European Living Will

A proposal for joint popular initiatives on the end of life treatments reforms in the European Union. First step: time for the European Living Will. 

This document is an overview of the initiative promoted by EUMANS for a European Living Will. The initiative is organised in collaboration with Associazione Luca Coscioni.


PROPOSALS FOR A EUROPEAN LIVING WILL 

having regard to art. 2, 4, 45, 168  TFEU, of art. 9 Oviedo Convention, of art. 3, 8 of European Convention of Human Rights, of art. 1, 2, 3, 4, 7, 35, 45 of the European Charter of Fundamental Rights, 

having regard to the Council of Europe Recommendation CM/Rec(2009)11 on principles concerning continuing powers of attorney and advance directives for incapacity

having regard to the Directive 2011/24/EU on the application of patients’ rights in cross-border healthcare, 

having regard to European Court of Human Rights Case Lambert and others v. France (no. 46043/14) stating that 1) in examining a possible violation of Article 2 given by the withdrawal of life-sustaining treatments, a reference to Article 8 of the Convention, to the right to respect for private life and to the notion of personal autonomy which it encompasses must be made (par. 142) and stating that 2) among Council of Europe Member States “there is (...)consensus as to the paramount importance of the patient’s wishes in the decision-making process, however, those wishes are expressed (par.147)”,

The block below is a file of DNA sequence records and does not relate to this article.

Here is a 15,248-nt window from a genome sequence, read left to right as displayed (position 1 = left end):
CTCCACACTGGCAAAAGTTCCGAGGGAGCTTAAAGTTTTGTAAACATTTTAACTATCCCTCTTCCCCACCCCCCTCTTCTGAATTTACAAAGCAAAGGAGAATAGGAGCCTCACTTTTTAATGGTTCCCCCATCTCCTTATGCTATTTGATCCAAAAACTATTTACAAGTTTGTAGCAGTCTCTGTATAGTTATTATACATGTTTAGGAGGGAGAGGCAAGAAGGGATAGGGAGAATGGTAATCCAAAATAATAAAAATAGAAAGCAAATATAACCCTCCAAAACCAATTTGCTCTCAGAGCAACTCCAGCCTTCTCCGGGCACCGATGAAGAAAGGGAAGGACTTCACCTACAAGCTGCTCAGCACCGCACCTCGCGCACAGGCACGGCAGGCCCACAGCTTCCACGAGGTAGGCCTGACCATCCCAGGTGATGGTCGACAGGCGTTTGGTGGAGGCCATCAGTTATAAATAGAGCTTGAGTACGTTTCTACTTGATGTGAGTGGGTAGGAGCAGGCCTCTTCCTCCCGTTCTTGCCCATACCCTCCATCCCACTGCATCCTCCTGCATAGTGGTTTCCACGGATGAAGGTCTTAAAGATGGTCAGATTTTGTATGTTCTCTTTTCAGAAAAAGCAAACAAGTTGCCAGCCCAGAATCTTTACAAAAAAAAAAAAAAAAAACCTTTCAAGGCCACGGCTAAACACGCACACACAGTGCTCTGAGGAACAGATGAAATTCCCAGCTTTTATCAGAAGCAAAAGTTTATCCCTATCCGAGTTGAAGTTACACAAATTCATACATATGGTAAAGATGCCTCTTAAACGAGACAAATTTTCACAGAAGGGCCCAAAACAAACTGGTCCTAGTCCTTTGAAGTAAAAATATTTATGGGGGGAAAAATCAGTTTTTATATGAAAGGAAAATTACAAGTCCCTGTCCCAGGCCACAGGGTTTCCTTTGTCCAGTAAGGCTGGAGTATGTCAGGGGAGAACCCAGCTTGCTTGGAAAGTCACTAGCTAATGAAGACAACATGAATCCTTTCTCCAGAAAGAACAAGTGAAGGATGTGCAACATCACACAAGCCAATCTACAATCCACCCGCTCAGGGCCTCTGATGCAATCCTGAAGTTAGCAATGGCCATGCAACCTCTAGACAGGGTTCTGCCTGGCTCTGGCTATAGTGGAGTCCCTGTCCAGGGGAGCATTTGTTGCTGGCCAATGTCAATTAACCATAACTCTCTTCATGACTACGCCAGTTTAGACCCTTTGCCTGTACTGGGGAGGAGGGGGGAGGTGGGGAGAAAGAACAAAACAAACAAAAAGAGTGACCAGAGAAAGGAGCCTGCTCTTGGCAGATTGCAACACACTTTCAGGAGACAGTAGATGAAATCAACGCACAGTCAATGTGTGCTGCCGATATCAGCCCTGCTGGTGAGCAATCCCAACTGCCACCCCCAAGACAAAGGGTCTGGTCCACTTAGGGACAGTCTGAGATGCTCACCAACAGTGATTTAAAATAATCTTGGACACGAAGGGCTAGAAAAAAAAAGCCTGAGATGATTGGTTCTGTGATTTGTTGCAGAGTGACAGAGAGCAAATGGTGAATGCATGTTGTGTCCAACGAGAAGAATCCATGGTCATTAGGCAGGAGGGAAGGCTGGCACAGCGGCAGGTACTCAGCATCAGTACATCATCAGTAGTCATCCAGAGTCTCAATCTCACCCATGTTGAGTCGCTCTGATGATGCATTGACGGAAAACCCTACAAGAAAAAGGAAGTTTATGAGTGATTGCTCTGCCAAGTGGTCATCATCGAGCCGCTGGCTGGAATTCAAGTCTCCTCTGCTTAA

Having regard to the Manifesto on the discrimination on the fundamental right to a voluntary death between EU States of 2017  through which 41 MEPs requests the European Parliament 1) to undertake research on end-of-life decisions, especially on citizens forced to travel abroad to die and on clandestine euthanasia practices; 2) to urge all Member States to regulate euthanasia and medically assisted suicide, 

Having regard to the Recommendation nr 24 adopted on 28 February 2022 within the citizens’ panels of the  Conference on the Future of Europe stating that “We recommend the EU should support palliative care and assisted death [euthanasia] following a concrete set of rules and regulations. We recommend this because it would reduce the pain of the patients and families and it would ensure a decent end of life.

Acknowledging that in 2012, ADMD Belgium and RtDE called the Benelux parliament to investigate the possibilities of mutual recognition of living will and advanced healthcare directives and that in 2014 the Benelux Parliament rejected the possibility to pursue mutual recognition of living wills given differences in legal systems.